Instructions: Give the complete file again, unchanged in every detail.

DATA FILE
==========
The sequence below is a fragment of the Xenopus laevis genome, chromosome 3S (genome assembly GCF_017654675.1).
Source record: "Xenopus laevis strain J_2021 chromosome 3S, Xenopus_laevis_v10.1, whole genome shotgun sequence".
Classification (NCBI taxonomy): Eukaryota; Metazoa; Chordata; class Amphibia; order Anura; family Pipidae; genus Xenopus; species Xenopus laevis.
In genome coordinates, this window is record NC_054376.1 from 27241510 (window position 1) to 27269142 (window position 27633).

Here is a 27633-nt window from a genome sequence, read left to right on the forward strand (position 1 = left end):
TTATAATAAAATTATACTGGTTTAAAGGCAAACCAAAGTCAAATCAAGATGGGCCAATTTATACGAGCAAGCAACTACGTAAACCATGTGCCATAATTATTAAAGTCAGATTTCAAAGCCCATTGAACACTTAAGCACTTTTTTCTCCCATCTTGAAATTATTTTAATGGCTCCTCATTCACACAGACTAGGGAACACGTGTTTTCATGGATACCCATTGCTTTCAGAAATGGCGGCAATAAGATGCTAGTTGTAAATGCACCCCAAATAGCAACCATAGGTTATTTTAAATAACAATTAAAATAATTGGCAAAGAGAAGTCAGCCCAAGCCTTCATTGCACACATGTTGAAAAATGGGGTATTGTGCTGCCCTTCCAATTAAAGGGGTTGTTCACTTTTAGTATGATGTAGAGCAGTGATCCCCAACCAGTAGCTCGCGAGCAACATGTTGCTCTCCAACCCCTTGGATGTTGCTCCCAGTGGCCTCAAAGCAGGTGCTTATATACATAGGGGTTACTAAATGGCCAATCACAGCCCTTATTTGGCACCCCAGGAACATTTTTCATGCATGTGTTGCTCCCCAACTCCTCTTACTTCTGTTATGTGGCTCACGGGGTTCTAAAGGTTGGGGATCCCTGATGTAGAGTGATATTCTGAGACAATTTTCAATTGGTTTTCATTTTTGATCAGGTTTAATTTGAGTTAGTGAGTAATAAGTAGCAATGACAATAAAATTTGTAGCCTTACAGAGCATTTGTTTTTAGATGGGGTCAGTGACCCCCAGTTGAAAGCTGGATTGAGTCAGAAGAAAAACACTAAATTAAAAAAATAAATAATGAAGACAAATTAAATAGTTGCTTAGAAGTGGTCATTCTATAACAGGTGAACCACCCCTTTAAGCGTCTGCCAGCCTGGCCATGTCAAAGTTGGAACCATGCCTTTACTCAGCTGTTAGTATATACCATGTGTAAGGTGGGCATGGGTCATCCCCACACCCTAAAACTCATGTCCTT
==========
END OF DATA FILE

The sequence below is a fragment of the Xenopus laevis genome, chromosome 3S (genome assembly GCF_017654675.1).
Source record: "Xenopus laevis strain J_2021 chromosome 3S, Xenopus_laevis_v10.1, whole genome shotgun sequence".
Classification (NCBI taxonomy): Eukaryota; Metazoa; Chordata; class Amphibia; order Anura; family Pipidae; genus Xenopus; species Xenopus laevis.
In genome coordinates, this window is record NC_054376.1 from 27241510 (window position 1) to 27269142 (window position 27633).

Here is a 27633-nt window from a genome sequence, read left to right on the forward strand (position 1 = left end):
TTATAATAAAATTATACTGGTTTAAAGGCAAACCAAAGTCAAATCAAGATGGGCCAATTTATACGAGCAAGCAACTACGTAAACCATGTGCCATAATTATTAAAGTCAGATTTCAAAGCCCATTGAACACTTAAGCACTTTTTTCTCCCATCTTGAAATTATTTTAATGGCTCCTCATTCACACAGACTAGGGAACACGTGTTTTCATGGATACCCATTGCTTTCAGAAATGGCGGCAATAAGATGCTAGTTGTAAATGCACCCCAAATAGCAACCATAGGTTATTTTAAATAACAATTAAAATAATTGGCAAAGAGAAGTCAGCCCAAGCCTTCATTGCACACATGTTGAAAAATGGGGTATTGTGCTGCCCTTCCAATTAAAGGGGTTGTTCACTTTTAGTATGATGTAGAGCAGTGATCCCCAACCAGTAGCTCGCGAGCAACATGTTGCTCTCCAACCCCTTGGATGTTGCTCCCAGTGGCCTCAAAGCAGGTGCTTATATACATAGGGGTTACTAAATGGCCAATCACAGCCCTTATTTGGCACCCCAGGAACATTTTTCATGCATGTGTTGCTCCCCAACTCCTCTTACTTCTGTTATGTGGCTCACGGGGTTCTAAAGGTTGGGGATCCCTGATGTAGAGTGATATTCTGAGACAATTTTCAATTGGTTTTCATTTTTGATCAGGTTTAATTTGAGTTAGTGAGTAATAAGTAGCAATGACAATAAAATTTGTAGCCTTACAGAGCATTTGTTTTTAGATGGGGTCAGTGACCCCCAGTTGAAAGCTGGATTGAGTCAGAAGAAAAACACTAAATTAAAAAAATAAATAATGAAGACAAATTAAATAGTTGCTTAGAAGTGGTCATTCTATAACAGGTGAACCACCCCTTTAAGCGTCTGCCAGCCTGGCCATGTCAAAGTTGGAACCATGCCTTTACTCAGCTGTTAGTATATACCATGTGTAAGGTGGGCATGGGTCATCCCCACACCCTAAAACTCATGTCCTT